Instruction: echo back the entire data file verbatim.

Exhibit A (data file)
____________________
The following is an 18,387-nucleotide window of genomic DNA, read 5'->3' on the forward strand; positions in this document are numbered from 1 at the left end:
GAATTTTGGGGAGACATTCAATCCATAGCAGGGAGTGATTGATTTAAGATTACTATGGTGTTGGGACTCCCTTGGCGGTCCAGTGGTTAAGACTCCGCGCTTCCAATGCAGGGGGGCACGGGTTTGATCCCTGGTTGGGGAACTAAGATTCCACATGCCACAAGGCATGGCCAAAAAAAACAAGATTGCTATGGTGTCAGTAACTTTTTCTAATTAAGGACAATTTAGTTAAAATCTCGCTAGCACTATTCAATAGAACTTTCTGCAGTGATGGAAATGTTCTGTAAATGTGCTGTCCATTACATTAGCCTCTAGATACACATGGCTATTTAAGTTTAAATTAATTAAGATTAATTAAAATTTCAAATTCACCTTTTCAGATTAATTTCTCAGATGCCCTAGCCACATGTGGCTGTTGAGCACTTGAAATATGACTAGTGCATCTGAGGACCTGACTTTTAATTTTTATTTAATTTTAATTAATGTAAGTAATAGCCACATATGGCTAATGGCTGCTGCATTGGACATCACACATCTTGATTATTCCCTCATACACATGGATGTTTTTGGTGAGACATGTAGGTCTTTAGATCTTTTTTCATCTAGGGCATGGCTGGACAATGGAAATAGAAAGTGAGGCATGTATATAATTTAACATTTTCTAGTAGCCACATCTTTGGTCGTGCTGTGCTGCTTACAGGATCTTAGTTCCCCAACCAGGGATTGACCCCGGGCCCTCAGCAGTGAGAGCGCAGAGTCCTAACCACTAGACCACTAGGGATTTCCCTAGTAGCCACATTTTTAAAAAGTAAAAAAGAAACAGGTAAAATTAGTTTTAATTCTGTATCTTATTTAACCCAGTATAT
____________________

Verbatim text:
The following is an 18,387-nucleotide window of genomic DNA, read 5'->3' on the forward strand; positions in this document are numbered from 1 at the left end:
GAATTTTGGGGAGACATTCAATCCATAGCAGGGAGTGATTGATTTAAGATTACTATGGTGTTGGGACTCCCTTGGCGGTCCAGTGGTTAAGACTCCGCGCTTCCAATGCAGGGGGGCACGGGTTTGATCCCTGGTTGGGGAACTAAGATTCCACATGCCACAAGGCATGGCCAAAAAAAACAAGATTGCTATGGTGTCAGTAACTTTTTCTAATTAAGGACAATTTAGTTAAAATCTCGCTAGCACTATTCAATAGAACTTTCTGCAGTGATGGAAATGTTCTGTAAATGTGCTGTCCATTACATTAGCCTCTAGATACACATGGCTATTTAAGTTTAAATTAATTAAGATTAATTAAAATTTCAAATTCACCTTTTCAGATTAATTTCTCAGATGCCCTAGCCACATGTGGCTGTTGAGCACTTGAAATATGACTAGTGCATCTGAGGACCTGACTTTTAATTTTTATTTAATTTTAATTAATGTAAGTAATAGCCACATATGGCTAATGGCTGCTGCATTGGACATCACACATCTTGATTATTCCCTCATACACATGGATGTTTTTGGTGAGACATGTAGGTCTTTAGATCTTTTTTCATCTAGGGCATGGCTGGACAATGGAAATAGAAAGTGAGGCATGTATATAATTTAACATTTTCTAGTAGCCACATCTTTGGTCGTGCTGTGCTGCTTACAGGATCTTAGTTCCCCAACCAGGGATTGACCCCGGGCCCTCAGCAGTGAGAGCGCAGAGTCCTAACCACTAGACCACTAGGGATTTCCCTAGTAGCCACATTTTTAAAAAGTAAAAAAGAAACAGGTAAAATTAGTTTTAATTCTGTATCTTATTTAACCCAGTATAT